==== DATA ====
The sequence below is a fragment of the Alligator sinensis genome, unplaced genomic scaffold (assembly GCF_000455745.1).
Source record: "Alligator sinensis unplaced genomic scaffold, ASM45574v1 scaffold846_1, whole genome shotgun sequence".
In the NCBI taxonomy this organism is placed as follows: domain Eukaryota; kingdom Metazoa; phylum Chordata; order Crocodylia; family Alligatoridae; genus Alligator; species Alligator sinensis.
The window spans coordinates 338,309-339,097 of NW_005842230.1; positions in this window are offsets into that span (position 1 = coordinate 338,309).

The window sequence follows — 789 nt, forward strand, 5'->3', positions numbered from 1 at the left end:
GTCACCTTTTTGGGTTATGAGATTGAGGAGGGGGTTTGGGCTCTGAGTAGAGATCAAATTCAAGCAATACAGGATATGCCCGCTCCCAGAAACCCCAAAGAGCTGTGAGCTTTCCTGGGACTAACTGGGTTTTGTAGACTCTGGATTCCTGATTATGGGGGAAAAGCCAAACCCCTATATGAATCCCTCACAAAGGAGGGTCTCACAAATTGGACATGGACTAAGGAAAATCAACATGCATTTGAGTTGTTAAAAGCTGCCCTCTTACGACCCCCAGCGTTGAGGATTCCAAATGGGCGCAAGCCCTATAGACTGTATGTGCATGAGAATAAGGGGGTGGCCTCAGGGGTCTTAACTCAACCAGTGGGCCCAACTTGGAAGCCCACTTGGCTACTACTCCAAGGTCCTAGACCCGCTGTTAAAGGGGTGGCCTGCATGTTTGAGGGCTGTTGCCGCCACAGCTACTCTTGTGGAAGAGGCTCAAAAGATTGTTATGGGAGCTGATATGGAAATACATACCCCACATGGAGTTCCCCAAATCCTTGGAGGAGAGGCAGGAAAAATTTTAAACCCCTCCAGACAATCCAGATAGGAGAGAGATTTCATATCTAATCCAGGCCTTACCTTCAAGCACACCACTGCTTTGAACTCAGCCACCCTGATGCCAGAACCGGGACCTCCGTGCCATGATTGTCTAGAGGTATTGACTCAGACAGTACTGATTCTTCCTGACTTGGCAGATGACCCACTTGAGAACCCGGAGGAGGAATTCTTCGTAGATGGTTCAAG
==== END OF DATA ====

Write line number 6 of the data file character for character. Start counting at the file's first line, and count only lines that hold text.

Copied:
GTCACCTTTTTGGGTTATGAGATTGAGGAGGGGGTTTGGGCTCTGAGTAGAGATCAAATTCAAGCAATACAGGATATGCCCGCTCCCAGAAACCCCAAAGAGCTGTGAGCTTTCCTGGGACTAACTGGGTTTTGTAGACTCTGGATTCCTGATTATGGGGGAAAAGCCAAACCCCTATATGAATCCCTCACAAAGGAGGGTCTCACAAATTGGACATGGACTAAGGAAAATCAACATGCATTTGAGTTGTTAAAAGCTGCCCTCTTACGACCCCCAGCGTTGAGGATTCCAAATGGGCGCAAGCCCTATAGACTGTATGTGCATGAGAATAAGGGGGTGGCCTCAGGGGTCTTAACTCAACCAGTGGGCCCAACTTGGAAGCCCACTTGGCTACTACTCCAAGGTCCTAGACCCGCTGTTAAAGGGGTGGCCTGCATGTTTGAGGGCTGTTGCCGCCACAGCTACTCTTGTGGAAGAGGCTCAAAAGATTGTTATGGGAGCTGATATGGAAATACATACCCCACATGGAGTTCCCCAAATCCTTGGAGGAGAGGCAGGAAAAATTTTAAACCCCTCCAGACAATCCAGATAGGAGAGAGATTTCATATCTAATCCAGGCCTTACCTTCAAGCACACCACTGCTTTGAACTCAGCCACCCTGATGCCAGAACCGGGACCTCCGTGCCATGATTGTCTAGAGGTATTGACTCAGACAGTACTGATTCTTCCTGACTTGGCAGATGACCCACTTGAGAACCCGGAGGAGGAATTCTTCGTAGATGGTTCAAG